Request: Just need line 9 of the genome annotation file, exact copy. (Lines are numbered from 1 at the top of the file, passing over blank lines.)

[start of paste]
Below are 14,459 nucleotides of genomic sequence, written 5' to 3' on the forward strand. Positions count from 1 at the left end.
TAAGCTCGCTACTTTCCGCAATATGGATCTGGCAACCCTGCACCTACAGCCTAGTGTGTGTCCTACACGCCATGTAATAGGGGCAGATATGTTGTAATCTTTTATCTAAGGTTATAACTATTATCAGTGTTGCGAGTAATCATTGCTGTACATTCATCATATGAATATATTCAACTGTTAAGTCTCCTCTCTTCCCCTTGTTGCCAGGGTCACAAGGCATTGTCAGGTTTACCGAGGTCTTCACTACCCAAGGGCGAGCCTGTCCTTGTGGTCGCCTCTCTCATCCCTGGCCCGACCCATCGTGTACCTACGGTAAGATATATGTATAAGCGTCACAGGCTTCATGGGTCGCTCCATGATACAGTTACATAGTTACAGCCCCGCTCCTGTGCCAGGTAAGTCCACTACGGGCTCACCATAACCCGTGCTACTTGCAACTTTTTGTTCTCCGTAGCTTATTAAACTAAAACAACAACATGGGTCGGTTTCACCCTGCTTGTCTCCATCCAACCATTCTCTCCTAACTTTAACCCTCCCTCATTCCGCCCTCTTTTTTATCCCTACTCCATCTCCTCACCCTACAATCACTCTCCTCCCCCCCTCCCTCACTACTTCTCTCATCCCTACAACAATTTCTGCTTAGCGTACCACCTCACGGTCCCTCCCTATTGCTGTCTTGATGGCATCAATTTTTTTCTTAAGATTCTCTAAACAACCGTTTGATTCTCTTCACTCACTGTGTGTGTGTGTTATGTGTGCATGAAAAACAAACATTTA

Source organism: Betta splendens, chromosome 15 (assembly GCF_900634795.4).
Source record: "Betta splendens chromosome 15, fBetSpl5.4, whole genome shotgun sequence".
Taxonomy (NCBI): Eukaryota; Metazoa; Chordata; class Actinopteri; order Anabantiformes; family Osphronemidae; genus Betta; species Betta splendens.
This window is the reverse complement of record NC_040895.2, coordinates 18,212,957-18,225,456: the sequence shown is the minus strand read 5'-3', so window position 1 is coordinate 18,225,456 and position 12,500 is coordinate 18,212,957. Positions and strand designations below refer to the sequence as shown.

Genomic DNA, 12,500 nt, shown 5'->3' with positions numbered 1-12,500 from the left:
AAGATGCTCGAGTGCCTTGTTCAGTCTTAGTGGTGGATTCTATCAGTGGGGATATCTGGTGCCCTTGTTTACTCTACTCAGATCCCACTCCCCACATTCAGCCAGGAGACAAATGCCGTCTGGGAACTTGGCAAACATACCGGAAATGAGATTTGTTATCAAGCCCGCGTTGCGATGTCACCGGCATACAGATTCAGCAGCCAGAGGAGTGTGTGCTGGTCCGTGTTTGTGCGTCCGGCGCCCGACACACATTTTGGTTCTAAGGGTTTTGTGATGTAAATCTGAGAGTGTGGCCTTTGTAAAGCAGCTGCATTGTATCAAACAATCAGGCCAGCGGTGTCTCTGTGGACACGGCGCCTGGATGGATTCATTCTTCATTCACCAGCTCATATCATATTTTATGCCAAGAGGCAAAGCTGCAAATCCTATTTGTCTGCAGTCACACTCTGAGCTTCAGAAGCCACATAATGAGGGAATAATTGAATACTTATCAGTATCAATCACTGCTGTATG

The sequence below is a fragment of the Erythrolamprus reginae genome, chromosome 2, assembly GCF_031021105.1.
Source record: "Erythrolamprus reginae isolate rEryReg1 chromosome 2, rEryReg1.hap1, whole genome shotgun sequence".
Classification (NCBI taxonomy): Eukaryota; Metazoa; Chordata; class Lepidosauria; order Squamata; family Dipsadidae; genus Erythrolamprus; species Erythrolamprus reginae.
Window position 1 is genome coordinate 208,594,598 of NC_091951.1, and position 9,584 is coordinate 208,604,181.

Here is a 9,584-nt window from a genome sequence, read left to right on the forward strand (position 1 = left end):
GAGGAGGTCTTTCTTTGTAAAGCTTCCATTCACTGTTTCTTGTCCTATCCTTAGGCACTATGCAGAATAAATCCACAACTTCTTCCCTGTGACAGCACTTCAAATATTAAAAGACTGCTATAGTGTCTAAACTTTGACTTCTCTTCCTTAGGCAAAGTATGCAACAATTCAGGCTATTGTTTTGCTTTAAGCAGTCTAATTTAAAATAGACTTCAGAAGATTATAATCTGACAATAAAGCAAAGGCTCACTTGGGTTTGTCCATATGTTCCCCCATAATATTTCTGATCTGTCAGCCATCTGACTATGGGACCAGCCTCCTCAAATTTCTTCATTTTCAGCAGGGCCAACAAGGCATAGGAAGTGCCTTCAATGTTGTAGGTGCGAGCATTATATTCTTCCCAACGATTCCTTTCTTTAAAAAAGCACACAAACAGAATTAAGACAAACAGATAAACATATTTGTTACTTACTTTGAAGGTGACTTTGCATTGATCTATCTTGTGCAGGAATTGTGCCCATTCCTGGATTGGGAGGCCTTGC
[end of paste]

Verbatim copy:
The sequence below is a fragment of the Erythrolamprus reginae genome, chromosome 2, assembly GCF_031021105.1.